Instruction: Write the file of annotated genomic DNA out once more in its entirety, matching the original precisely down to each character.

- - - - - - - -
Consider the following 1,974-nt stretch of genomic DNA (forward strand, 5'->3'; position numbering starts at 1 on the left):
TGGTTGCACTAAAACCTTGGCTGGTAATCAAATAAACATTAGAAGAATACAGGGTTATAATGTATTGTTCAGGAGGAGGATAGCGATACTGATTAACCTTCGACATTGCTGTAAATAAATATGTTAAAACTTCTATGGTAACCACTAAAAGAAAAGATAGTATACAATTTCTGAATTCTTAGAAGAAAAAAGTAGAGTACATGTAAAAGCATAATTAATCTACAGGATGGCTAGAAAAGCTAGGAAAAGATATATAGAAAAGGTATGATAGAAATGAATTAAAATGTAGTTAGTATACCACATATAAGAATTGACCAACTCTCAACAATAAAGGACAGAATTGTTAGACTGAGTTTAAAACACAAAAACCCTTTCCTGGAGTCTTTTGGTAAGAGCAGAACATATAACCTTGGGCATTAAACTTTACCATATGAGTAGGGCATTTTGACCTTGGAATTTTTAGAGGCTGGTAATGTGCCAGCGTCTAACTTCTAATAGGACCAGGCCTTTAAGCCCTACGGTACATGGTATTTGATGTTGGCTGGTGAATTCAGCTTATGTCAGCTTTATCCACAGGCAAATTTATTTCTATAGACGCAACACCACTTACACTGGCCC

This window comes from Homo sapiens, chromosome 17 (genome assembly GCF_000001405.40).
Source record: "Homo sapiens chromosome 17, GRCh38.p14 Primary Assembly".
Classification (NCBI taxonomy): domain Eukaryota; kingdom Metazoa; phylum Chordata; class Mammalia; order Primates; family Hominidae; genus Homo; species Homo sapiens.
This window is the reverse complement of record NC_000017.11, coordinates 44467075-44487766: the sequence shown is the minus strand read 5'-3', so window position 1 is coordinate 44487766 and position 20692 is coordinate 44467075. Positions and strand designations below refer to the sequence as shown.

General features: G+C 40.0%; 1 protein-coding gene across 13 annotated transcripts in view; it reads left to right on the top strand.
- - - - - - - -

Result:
Consider the following 1,974-nt stretch of genomic DNA (forward strand, 5'->3'; position numbering starts at 1 on the left):
TGGTTGCACTAAAACCTTGGCTGGTAATCAAATAAACATTAGAAGAATACAGGGTTATAATGTATTGTTCAGGAGGAGGATAGCGATACTGATTAACCTTCGACATTGCTGTAAATAAATATGTTAAAACTTCTATGGTAACCACTAAAAGAAAAGATAGTATACAATTTCTGAATTCTTAGAAGAAAAAAGTAGAGTACATGTAAAAGCATAATTAATCTACAGGATGGCTAGAAAAGCTAGGAAAAGATATATAGAAAAGGTATGATAGAAATGAATTAAAATGTAGTTAGTATACCACATATAAGAATTGACCAACTCTCAACAATAAAGGACAGAATTGTTAGACTGAGTTTAAAACACAAAAACCCTTTCCTGGAGTCTTTTGGTAAGAGCAGAACATATAACCTTGGGCATTAAACTTTACCATATGAGTAGGGCATTTTGACCTTGGAATTTTTAGAGGCTGGTAATGTGCCAGCGTCTAACTTCTAATAGGACCAGGCCTTTAAGCCCTACGGTACATGGTATTTGATGTTGGCTGGTGAATTCAGCTTATGTCAGCTTTATCCACAGGCAAATTTATTTCTATAGACGCAACACCACTTACACTGGCCC

This window comes from Homo sapiens, chromosome 17 (genome assembly GCF_000001405.40).
Source record: "Homo sapiens chromosome 17, GRCh38.p14 Primary Assembly".
Classification (NCBI taxonomy): domain Eukaryota; kingdom Metazoa; phylum Chordata; class Mammalia; order Primates; family Hominidae; genus Homo; species Homo sapiens.
This window is the reverse complement of record NC_000017.11, coordinates 44467075-44487766: the sequence shown is the minus strand read 5'-3', so window position 1 is coordinate 44487766 and position 20692 is coordinate 44467075. Positions and strand designations below refer to the sequence as shown.

General features: G+C 40.0%; 1 protein-coding gene across 13 annotated transcripts in view; it reads left to right on the top strand.